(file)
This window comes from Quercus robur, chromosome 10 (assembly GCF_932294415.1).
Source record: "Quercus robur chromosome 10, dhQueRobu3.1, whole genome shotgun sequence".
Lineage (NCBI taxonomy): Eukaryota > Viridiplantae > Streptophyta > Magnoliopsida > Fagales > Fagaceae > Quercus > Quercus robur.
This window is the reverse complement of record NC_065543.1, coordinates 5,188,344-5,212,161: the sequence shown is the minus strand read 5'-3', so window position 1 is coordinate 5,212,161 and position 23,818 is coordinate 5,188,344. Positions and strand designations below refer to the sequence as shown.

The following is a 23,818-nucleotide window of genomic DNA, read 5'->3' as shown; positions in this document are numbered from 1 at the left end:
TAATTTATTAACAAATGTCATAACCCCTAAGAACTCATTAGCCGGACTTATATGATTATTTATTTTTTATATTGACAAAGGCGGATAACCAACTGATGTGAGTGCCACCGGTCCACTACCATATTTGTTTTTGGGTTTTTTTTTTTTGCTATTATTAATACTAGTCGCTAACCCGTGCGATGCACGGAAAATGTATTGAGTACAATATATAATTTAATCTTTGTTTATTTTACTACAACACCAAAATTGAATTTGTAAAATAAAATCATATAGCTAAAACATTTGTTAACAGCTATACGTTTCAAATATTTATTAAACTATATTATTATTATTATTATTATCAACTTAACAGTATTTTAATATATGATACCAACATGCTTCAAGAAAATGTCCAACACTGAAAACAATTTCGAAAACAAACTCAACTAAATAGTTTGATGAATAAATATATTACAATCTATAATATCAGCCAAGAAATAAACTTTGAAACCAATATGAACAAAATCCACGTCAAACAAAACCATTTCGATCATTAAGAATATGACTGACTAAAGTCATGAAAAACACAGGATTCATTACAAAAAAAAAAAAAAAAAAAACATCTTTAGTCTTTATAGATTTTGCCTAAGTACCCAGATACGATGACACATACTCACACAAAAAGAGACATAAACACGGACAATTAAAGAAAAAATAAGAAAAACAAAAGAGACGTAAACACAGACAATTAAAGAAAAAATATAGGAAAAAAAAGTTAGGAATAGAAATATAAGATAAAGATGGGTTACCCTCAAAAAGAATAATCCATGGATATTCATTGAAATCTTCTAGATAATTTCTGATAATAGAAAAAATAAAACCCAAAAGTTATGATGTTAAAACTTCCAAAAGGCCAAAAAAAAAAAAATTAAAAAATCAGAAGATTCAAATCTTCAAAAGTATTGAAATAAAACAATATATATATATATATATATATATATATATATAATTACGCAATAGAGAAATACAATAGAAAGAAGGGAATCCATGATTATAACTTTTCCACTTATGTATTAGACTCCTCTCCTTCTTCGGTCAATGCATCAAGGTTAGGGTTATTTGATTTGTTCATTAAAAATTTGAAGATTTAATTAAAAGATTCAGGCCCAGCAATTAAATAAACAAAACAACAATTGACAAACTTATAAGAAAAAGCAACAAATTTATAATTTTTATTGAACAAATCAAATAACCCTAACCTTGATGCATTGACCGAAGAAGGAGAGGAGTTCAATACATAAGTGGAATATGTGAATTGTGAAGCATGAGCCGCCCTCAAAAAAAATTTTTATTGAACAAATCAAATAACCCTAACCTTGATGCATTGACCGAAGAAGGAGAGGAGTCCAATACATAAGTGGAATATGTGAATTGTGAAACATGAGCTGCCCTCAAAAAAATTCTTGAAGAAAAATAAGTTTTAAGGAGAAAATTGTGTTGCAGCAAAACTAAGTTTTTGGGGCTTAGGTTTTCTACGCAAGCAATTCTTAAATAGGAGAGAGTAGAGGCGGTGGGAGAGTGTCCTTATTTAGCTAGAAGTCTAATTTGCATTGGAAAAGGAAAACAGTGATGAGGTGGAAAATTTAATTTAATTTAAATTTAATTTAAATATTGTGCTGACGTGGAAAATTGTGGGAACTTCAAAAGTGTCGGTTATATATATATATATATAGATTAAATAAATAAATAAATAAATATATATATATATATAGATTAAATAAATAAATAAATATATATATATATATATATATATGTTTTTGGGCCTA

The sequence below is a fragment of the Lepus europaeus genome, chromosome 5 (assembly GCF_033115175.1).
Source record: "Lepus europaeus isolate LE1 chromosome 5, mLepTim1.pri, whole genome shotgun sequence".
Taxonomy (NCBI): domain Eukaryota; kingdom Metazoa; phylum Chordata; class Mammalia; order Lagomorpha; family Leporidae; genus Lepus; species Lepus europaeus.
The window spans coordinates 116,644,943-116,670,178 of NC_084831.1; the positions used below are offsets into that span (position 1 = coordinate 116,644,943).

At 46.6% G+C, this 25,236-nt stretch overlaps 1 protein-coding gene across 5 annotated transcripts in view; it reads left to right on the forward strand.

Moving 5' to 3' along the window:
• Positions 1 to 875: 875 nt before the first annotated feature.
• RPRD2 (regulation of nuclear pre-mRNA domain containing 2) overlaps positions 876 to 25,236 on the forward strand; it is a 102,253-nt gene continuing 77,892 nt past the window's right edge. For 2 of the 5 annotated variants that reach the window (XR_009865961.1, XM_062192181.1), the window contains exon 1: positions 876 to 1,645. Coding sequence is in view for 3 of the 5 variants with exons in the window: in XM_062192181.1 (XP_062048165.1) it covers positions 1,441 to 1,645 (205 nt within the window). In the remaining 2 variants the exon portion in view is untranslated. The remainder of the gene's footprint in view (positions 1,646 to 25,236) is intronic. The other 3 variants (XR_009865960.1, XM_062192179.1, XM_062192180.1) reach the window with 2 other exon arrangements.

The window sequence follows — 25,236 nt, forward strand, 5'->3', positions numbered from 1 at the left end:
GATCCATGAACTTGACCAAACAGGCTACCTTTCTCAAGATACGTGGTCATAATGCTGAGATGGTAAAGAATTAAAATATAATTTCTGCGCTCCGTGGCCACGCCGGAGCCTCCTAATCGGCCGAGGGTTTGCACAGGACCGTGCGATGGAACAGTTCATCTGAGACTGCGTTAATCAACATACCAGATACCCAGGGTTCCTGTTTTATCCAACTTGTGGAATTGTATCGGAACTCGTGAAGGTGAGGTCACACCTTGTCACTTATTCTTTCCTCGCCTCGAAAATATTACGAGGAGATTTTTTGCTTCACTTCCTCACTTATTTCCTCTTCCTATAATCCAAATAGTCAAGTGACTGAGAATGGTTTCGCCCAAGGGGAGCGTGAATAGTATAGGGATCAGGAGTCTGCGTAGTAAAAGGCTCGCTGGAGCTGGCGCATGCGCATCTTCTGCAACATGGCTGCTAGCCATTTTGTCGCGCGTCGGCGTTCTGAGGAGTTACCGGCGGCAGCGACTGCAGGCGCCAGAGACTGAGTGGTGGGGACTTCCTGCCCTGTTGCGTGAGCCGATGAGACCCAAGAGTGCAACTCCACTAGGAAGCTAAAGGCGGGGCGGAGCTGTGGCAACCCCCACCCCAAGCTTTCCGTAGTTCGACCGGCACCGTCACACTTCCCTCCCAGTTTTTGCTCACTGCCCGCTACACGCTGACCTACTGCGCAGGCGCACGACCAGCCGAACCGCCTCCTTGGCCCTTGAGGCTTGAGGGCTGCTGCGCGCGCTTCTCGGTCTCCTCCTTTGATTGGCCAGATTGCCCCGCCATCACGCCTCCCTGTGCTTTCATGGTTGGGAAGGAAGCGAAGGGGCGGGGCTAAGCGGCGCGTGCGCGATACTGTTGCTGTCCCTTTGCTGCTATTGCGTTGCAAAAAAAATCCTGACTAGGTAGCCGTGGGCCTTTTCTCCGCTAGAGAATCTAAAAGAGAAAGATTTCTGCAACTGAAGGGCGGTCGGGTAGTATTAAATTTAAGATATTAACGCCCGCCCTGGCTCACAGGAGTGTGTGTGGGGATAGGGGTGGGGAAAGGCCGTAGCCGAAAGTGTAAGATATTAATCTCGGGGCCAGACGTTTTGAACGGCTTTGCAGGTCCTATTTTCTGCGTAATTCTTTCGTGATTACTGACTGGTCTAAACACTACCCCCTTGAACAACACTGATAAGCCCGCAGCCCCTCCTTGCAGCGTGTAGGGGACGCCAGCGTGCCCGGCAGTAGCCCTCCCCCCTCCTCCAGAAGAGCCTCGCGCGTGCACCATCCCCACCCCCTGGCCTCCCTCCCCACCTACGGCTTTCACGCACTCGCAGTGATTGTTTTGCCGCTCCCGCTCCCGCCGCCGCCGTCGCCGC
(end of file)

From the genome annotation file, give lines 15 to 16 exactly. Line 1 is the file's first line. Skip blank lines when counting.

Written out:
The window sequence follows — 25,236 nt, forward strand, 5'->3', positions numbered from 1 at the left end:
GATCCATGAACTTGACCAAACAGGCTACCTTTCTCAAGATACGTGGTCATAATGCTGAGATGGTAAAGAATTAAAATATAATTTCTGCGCTCCGTGGCCACGCCGGAGCCTCCTAATCGGCCGAGGGTTTGCACAGGACCGTGCGATGGAACAGTTCATCTGAGACTGCGTTAATCAACATACCAGATACCCAGGGTTCCTGTTTTATCCAACTTGTGGAATTGTATCGGAACTCGTGAAGGTGAGGTCACACCTTGTCACTTATTCTTTCCTCGCCTCGAAAATATTACGAGGAGATTTTTTGCTTCACTTCCTCACTTATTTCCTCTTCCTATAATCCAAATAGTCAAGTGACTGAGAATGGTTTCGCCCAAGGGGAGCGTGAATAGTATAGGGATCAGGAGTCTGCGTAGTAAAAGGCTCGCTGGAGCTGGCGCATGCGCATCTTCTGCAACATGGCTGCTAGCCATTTTGTCGCGCGTCGGCGTTCTGAGGAGTTACCGGCGGCAGCGACTGCAGGCGCCAGAGACTGAGTGGTGGGGACTTCCTGCCCTGTTGCGTGAGCCGATGAGACCCAAGAGTGCAACTCCACTAGGAAGCTAAAGGCGGGGCGGAGCTGTGGCAACCCCCACCCCAAGCTTTCCGTAGTTCGACCGGCACCGTCACACTTCCCTCCCAGTTTTTGCTCACTGCCCGCTACACGCTGACCTACTGCGCAGGCGCACGACCAGCCGAACCGCCTCCTTGGCCCTTGAGGCTTGAGGGCTGCTGCGCGCGCTTCTCGGTCTCCTCCTTTGATTGGCCAGATTGCCCCGCCATCACGCCTCCCTGTGCTTTCATGGTTGGGAAGGAAGCGAAGGGGCGGGGCTAAGCGGCGCGTGCGCGATACTGTTGCTGTCCCTTTGCTGCTATTGCGTTGCAAAAAAAATCCTGACTAGGTAGCCGTGGGCCTTTTCTCCGCTAGAGAATCTAAAAGAGAAAGATTTCTGCAACTGAAGGGCGGTCGGGTAGTATTAAATTTAAGATATTAACGCCCGCCCTGGCTCACAGGAGTGTGTGTGGGGATAGGGGTGGGGAAAGGCCGTAGCCGAAAGTGTAAGATATTAATCTCGGGGCCAGACGTTTTGAACGGCTTTGCAGGTCCTATTTTCTGCGTAATTCTTTCGTGATTACTGACTGGTCTAAACACTACCCCCTTGAACAACACTGATAAGCCCGCAGCCCCTCCTTGCAGCGTGTAGGGGACGCCAGCGTGCCCGGCAGTAGCCCTCCCCCCTCCTCCAGAAGAGCCTCGCGCGTGCACCATCCCCACCCCCTGGCCTCCCTCCCCACCTACGGCTTTCACGCACTCGCAGTGATTGTTTTGCCGCTCCCGCTCCCGCCGCCGCCGTCGCCGC